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I have no working code example for this, so I'm hoping to not get blasted for an an inappropriate question...

Being able to add append a timestamp to WP xml exports (WXR) would be useful.

I assume it's possible, so where might I begin?

I want to get the datestamp that forms part of the filename to also include the time (rather than just the year/month/day).

  • Do you mean a timestamp in the filename created, or a timestamp within the xml structure itself? – C C Oct 22 '16 at 15:37
  • @C C Thanks... Sorry, poorly worded question - now updated for clarity. – glvr Oct 22 '16 at 19:13
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I don't think you need to do that, it's already there (if I understand the question correctly):

  • In the WXR file we get a timestamp like:

    that's generated with:

    <?php the_generator( 'export' ); ?>
    

    that calls get_the_generator() where the export case is:

    $gen = '<!-- generator="WordPress/' . get_bloginfo_rss('version') 
        . '" created="'. date('Y-m-d H:i') . '" -->';
    

    It's possible to modify it or append to it via the get_the_generator_export filter.

  • Additionally the timestamp is added to the xml document with:

    <channel>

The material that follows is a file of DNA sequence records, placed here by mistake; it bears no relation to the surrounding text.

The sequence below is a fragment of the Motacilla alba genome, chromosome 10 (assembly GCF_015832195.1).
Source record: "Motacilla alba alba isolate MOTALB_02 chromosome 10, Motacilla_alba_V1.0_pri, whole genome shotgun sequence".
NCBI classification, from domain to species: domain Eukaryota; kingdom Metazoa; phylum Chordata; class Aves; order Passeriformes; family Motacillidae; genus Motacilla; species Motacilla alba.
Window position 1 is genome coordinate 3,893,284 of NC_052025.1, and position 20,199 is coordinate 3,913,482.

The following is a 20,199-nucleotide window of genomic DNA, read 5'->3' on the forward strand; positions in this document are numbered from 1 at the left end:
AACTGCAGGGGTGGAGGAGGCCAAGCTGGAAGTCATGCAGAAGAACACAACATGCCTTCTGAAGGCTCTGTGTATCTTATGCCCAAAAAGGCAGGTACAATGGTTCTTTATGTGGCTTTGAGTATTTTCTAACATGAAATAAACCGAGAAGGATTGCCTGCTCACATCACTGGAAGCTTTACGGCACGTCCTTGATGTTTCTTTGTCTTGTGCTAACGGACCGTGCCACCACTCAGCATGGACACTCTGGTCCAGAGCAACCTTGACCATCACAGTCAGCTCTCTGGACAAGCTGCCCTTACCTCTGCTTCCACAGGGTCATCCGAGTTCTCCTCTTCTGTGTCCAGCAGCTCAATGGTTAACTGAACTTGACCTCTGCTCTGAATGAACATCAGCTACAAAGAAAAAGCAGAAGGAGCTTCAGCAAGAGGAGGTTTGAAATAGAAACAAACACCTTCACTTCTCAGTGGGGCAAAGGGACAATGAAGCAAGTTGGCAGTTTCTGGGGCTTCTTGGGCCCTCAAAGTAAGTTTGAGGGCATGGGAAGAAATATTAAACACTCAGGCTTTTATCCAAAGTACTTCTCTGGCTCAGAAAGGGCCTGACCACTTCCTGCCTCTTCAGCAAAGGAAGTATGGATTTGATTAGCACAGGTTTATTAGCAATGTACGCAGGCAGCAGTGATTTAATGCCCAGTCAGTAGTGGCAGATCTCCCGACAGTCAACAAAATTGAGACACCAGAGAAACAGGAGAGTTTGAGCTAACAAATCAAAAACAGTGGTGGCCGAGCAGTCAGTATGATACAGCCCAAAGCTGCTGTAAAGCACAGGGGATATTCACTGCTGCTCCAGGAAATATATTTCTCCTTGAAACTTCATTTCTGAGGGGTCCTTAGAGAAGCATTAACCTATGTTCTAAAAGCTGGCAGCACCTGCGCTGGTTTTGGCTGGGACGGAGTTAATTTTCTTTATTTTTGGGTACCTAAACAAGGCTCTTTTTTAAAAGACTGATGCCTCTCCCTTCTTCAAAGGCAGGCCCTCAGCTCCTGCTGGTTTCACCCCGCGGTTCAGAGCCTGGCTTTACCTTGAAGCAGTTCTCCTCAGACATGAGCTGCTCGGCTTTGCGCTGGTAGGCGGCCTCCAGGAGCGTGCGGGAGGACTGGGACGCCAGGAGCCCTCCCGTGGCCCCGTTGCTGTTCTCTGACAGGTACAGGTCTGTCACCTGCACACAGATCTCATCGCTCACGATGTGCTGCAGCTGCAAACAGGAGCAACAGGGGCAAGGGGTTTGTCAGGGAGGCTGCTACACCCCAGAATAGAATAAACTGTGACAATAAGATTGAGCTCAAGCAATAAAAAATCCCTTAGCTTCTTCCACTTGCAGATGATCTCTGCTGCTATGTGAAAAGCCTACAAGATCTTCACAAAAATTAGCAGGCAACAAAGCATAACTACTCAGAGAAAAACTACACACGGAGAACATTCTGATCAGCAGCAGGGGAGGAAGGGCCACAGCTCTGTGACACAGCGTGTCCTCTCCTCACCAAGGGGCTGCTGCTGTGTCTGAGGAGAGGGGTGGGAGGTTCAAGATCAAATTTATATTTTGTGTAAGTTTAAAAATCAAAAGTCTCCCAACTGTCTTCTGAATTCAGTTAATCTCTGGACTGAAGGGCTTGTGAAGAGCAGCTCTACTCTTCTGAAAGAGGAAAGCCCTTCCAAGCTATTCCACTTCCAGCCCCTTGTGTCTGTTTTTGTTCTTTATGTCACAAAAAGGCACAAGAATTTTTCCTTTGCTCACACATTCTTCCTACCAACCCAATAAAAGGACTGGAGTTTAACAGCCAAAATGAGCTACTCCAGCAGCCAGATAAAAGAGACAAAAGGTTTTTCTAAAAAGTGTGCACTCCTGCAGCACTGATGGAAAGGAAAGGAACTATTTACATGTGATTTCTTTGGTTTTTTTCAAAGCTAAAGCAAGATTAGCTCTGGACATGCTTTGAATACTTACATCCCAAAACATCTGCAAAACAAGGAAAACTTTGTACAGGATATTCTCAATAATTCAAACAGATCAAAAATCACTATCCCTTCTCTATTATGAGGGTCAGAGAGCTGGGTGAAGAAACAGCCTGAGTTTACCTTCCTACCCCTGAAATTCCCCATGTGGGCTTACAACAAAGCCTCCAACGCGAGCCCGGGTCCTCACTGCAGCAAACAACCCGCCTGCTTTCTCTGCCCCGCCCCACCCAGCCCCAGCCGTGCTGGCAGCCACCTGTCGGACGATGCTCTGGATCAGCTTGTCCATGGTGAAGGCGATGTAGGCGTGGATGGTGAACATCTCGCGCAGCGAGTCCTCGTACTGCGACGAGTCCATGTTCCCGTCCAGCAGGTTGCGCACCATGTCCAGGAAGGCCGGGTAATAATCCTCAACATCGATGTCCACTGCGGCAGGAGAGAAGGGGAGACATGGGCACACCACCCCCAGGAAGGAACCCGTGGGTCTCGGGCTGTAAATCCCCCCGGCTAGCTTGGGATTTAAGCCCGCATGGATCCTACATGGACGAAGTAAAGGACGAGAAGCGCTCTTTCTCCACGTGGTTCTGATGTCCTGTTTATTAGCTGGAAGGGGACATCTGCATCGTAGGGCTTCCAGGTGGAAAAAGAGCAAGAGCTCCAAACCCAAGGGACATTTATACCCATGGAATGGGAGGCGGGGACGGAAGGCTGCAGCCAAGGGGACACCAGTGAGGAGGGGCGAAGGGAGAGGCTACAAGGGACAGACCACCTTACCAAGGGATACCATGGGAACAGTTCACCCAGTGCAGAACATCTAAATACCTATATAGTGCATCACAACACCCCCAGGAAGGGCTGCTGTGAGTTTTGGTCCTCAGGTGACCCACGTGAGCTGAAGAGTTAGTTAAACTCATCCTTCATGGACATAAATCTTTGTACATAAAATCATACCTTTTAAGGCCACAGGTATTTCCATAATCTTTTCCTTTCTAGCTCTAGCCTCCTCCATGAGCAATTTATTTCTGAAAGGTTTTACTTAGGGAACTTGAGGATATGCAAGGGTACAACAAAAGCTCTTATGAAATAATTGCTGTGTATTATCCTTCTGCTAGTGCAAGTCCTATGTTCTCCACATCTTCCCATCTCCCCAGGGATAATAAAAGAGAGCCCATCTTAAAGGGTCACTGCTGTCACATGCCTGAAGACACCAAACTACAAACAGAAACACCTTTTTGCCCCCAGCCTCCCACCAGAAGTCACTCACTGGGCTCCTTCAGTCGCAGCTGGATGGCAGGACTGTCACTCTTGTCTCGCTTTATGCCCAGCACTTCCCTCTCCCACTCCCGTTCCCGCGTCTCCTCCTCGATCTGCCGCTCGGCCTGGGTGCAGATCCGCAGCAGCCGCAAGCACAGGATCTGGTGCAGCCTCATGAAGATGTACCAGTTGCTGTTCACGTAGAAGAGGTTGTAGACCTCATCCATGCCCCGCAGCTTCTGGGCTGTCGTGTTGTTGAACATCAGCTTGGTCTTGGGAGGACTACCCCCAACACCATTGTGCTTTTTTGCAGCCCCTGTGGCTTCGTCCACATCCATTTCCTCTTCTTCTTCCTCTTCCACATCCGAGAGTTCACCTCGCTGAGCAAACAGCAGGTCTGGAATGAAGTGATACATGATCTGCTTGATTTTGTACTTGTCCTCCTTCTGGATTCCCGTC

...
        <pubDate><?php echo date( 'D, d M Y H:i:s +0000' ); ?></pubDate>
    
  • The generated export filename also contains a datestamp:

    $wp_filename = $sitename . 'wordpress.' . $date . '.xml';
    

Update

To modify the exported filename, one can use this filter:

/**
 * Filters the export filename.
 *
 * @since 4.4.0
 *
 * @param string $wp_filename The name of the file for download.
 * @param string $sitename    The site name.
 * @param string $date        Today's date, formatted.
 */
 $filename = apply_filters( 'export_wp_filename', $wp_filename, $sitename, $date );

Example:

Here we add the \TH-i-s part to the filename:

add_filter( 'export_wp_filename', function( $wp_filename, $sitename, $date )
{
    return sprintf( 
        '%swordpress.%s.xml',
        $sitename, 
        date( 'Y-m-d\TH-i-s' )
    );

}, 10, 3 ); 

This will generate a filename like:

sitename.wordpress.2016-10-22T19-26-07.xml

This will avoid a possible confusing download series like this one:

sitename.wordpress.2016-10-22.xml
sitename.wordpress.2016-10-22 (1).xml
sitename.wordpress.2016-10-22 (2).xml
sitename.wordpress.2016-10-22 (3).xml
...

Hope you can adjust this to your needs!

  • thanks. Sorry, poorly worded question - now updated for clarity. – glvr Oct 22 '16 at 19:13
  • I updated the answer @gulliver – birgire Oct 22 '16 at 19:26
  • Thanks. Appreciated. It improves the default WP timestamp, by providing immediate visual info on time-of-creation. Better than my previous situation of confusion when multiple exports are done on the same day. – glvr Oct 23 '16 at 7:17
  • I agree with you, that it's annoying to have the sitename.wordpress.2016-10-22.xml and then sitename.wordpress.2016-10-22 (1).xml and sitename.wordpress.2016-10-22(2).xml etc for downloads the same day @gulliver – birgire Oct 23 '16 at 8:59

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